The fast-casual chain to reduce labor with kiosk-only systems at new units
Less than a year after launching Eatsa’s cashless ordering system at one of its Chicago restaurants, Wow Bao is ready to go all-in as a fully automated front-of-the-house chain.
The 10-unit, Chicago-based company, created by Lettuce Entertain You Enterprises, is closing its second oldest store later this month and relocating it to a prime spot on Michigan Avenue. The new store will become a fully tech-enabled restaurant that doesn’t require employees to take orders or call out orders for pick up.
The Jackson Boulevard store will serve its last meals on June 29. The new restaurant is expected to open after July 4. The decision to go with Eatsa’s proprietary technology comes after Wow Bao, which serves Asian steamed buns, potstickers and noodles, gave the tech a trial run last year at another Chicago unit.
Customers can order from a kiosk or through the chain’s app. Meals are prepared by back-of-the-house staff who place the orders in one of 12 personalized animated LED-lit cubbies. When a meal is ready, the guest is assigned a cubby number which displays on a screen.
Wow Bao president Geoff Alexander said as the company expands, future locations will adopt these “self-serving animated cubbies” which have shown positive results so far.
“It is incredibly well received from the consumer,” he said.
On a normal busy shift, Alexander said he might staff anywhere from three to six employees at a regular restaurant. But at these fully tech-enabled stores, he said the maximum amount of employees working per shift will be 1 to 2. One restaurant, he said, can operate with about 7 employees.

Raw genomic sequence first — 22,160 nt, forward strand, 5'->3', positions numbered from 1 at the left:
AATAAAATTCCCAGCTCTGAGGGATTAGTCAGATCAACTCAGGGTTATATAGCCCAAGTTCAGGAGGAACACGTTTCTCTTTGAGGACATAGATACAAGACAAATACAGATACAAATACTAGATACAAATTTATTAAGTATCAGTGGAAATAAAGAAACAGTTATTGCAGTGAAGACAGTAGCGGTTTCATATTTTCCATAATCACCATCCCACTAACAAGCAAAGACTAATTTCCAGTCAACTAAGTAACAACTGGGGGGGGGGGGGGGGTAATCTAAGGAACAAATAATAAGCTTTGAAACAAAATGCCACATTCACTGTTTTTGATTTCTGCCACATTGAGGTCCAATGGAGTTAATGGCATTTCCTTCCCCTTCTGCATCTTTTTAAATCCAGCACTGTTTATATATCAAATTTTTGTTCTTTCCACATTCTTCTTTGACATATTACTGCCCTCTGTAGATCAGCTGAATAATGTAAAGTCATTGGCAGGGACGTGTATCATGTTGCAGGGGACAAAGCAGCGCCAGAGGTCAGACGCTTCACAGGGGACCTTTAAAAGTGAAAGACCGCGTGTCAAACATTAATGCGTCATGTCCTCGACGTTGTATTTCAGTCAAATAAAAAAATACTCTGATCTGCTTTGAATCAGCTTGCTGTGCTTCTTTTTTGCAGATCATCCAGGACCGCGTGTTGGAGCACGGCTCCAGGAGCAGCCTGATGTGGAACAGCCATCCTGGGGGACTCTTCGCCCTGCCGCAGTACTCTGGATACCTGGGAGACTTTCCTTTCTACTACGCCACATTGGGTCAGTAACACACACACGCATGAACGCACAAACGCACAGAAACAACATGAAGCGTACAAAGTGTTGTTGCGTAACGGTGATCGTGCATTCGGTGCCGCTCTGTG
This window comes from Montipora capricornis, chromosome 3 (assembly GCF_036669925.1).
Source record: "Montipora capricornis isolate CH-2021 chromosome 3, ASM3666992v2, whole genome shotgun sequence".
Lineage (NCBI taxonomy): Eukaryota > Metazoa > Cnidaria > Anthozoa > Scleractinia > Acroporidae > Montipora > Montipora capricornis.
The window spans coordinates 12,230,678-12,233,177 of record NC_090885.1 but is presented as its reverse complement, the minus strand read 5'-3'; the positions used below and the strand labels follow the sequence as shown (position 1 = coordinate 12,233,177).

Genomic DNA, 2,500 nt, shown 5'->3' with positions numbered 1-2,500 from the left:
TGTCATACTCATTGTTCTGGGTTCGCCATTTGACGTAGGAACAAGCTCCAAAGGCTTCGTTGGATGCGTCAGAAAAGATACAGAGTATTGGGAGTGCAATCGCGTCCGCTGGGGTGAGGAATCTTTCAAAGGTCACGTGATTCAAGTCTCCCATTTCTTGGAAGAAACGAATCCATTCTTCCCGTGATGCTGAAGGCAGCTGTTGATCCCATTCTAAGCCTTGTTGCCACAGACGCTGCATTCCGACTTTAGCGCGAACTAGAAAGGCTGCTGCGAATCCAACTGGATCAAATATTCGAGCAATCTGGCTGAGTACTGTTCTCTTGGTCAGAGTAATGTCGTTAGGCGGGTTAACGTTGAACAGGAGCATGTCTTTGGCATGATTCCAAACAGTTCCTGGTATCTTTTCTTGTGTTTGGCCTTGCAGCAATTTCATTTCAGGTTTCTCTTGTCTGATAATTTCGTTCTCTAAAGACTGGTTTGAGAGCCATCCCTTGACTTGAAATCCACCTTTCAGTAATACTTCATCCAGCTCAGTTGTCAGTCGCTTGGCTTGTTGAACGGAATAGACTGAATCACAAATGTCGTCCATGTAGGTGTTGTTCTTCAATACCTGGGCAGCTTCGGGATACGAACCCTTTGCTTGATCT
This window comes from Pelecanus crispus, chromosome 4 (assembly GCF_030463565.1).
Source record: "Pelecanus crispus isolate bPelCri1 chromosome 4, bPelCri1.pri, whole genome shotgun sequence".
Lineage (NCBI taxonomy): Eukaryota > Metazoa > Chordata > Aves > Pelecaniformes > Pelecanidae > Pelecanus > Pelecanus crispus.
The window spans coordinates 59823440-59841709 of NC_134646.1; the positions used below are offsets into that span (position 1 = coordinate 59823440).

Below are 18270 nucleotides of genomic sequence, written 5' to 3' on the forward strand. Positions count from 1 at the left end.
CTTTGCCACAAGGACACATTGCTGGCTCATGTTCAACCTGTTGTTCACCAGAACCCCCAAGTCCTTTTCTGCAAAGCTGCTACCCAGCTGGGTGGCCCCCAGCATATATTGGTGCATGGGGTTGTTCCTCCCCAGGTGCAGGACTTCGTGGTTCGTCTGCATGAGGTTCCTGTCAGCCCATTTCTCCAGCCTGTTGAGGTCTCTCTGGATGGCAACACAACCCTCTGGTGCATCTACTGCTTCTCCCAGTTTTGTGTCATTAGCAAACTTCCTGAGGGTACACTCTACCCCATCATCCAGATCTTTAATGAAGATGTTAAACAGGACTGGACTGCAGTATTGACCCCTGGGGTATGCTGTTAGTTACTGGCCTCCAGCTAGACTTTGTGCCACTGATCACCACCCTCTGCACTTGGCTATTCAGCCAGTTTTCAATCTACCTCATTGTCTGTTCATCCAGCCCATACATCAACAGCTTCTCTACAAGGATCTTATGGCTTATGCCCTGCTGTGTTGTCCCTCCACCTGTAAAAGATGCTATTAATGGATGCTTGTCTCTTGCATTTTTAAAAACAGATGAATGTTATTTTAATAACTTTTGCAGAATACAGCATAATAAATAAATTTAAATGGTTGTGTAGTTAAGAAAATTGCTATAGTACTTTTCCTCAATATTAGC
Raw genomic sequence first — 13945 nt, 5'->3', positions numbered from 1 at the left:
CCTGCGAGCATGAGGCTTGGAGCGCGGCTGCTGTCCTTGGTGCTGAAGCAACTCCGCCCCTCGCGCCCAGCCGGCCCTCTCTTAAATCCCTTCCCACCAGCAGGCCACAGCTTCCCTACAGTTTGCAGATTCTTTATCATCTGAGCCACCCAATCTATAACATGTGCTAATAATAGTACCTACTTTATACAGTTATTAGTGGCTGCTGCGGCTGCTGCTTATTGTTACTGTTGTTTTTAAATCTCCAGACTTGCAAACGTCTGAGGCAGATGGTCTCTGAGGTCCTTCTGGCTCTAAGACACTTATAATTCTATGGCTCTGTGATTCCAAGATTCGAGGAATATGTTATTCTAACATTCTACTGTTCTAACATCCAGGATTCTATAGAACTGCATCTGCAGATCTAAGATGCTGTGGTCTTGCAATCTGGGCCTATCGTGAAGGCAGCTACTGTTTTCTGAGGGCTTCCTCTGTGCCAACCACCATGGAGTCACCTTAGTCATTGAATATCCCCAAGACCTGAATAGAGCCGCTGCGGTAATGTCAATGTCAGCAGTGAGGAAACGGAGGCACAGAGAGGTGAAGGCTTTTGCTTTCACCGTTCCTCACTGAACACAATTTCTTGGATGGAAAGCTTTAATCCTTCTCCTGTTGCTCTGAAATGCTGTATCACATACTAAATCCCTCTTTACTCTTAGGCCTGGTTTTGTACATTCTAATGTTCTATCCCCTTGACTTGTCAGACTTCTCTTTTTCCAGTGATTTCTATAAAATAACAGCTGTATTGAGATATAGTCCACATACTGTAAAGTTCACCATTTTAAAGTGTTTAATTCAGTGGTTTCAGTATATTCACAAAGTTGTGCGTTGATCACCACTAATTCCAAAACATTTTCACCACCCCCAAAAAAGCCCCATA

He said Wow Bao is saving on labor but not sacrificing good service.
“We’ve eliminated the cashier, and the pickup. But now, we keep someone out front to answer questions and help you. We have raised our level of hospitality,” he said.
Alexander said the average ticket time is under 160 seconds. TV monitors in the dining room, akin to security cameras, feed images to the kitchen. If crowds begin to swarm, the back of the house knows to start cooking, Alexander said.
Besides saving on labor, Alexander said the kiosk approach allows the brand to capture valuable data about what people are buying.
“We have what you spend and how you spend it,” he said.
Alexander said he expects Wow Bao’s customer base to embrace the fully automated restaurants. The brand has had kiosk ordering as an option, along with cashiers, since 2009.
“Technology has always been a big part of who we were,” Alexander said. “For us, [this] is evolution.”
Last year, Wow Bao received a majority investment from Chicago-based Valor Equity Partners. At the same time, San Francisco-based Eatsa closed several stores as it pivoted towards selling its technology platform to other restaurant chains.
Wow Bao, founded in 2003, is scouting new locations in New York, and Washington D.C. Alexander said the company plans to open about three more stores in the Chicago area this year. By 2019, the brand plans to double its size.